Don't know if that has been a success, but it has changed me. It has changed my attitude.
That has been as much a therapy for me as just standing at the beach and breathing in fresh salt air. All while maintaining social distancing, of course.
Every customer I talk to who is having a difficult time, for whatever reason, I make a point of sharing that we are all stronger than we know, especially with the Power available through our Abba, and we will get through this.
We always do.
And, at that time, it will be up to us, individually and corporately, to design a new normal.
Without starting World War III, have you given some though to what YOUR new normal will look like?
Hopefully, we are all getting through this adventure with new life lessons and personal growth, and when needed, change.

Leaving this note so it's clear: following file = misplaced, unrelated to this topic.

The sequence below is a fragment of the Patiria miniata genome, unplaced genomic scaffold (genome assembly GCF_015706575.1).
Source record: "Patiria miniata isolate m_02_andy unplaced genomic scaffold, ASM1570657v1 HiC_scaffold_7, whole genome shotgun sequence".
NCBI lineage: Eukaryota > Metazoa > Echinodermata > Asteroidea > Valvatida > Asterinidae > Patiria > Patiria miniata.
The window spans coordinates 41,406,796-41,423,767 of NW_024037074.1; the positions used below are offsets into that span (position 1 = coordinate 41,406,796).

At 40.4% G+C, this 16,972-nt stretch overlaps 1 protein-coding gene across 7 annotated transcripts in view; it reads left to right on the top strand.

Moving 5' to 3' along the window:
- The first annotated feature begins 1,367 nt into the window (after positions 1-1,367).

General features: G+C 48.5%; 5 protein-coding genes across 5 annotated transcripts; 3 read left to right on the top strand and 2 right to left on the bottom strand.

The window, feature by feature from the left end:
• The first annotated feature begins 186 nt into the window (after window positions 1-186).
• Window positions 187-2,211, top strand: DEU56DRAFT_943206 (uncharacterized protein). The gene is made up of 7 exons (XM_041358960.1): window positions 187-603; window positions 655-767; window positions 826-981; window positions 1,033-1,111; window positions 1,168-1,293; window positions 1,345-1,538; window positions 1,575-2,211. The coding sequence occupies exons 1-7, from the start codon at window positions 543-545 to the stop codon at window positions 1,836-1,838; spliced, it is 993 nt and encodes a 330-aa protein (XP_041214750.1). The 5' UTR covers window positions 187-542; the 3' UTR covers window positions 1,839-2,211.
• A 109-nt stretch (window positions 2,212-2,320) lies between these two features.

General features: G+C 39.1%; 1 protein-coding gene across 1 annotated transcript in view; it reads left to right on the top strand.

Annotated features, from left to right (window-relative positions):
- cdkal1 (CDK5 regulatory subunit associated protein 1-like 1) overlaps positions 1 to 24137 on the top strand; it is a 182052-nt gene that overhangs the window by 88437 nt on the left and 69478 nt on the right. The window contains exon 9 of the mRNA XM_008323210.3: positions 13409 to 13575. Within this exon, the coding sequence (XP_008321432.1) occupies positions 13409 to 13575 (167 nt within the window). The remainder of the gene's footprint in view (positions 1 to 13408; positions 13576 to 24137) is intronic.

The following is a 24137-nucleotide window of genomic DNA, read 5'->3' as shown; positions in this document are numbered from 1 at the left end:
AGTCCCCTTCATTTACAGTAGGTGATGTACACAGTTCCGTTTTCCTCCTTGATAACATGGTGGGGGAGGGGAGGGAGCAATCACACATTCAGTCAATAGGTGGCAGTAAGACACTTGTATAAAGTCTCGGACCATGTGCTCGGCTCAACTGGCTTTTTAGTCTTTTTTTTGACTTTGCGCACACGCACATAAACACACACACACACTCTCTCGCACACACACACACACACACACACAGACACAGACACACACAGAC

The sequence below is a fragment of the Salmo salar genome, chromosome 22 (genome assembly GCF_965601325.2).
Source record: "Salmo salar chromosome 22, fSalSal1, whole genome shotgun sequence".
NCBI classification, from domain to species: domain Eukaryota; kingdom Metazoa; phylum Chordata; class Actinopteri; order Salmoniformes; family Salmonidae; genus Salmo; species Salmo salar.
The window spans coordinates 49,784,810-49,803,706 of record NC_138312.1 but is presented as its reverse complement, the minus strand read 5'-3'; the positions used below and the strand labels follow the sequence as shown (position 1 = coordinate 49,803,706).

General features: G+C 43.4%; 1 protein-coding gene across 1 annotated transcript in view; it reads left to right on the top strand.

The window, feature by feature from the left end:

Don't let anyone determine what is right for you. This is a great time to make changes, if you so desire. Perhaps you have never quite been the YOU that you would like to be. Never too late to change as long as we are on this side of the ground.
I know one thing for sure for me: my "new" normal will still include being near the ocean. It is essential to my well being, both physical and mental.
Hopefully, you are utilizing this time for some thought about your future and, at least in your mind, painting the picture as you want to see it. Then, the work begins on making that picture a reality.
I, for one, am looking forward to that adventure and would be grateful to share those experiences with YOU.
During this time, do NOT be afraid to reach out if you need someone to talk with, cry with, rant about the world with, or whatever.
Because, guess what?
You aren't in this alone. You aren't the only one experiencing what you are experiencing.
Hang in there. There IS a light at the end of the tunnel. Just keep breathing, keep putting one foot in front of the other, and keep looking up!
We got this.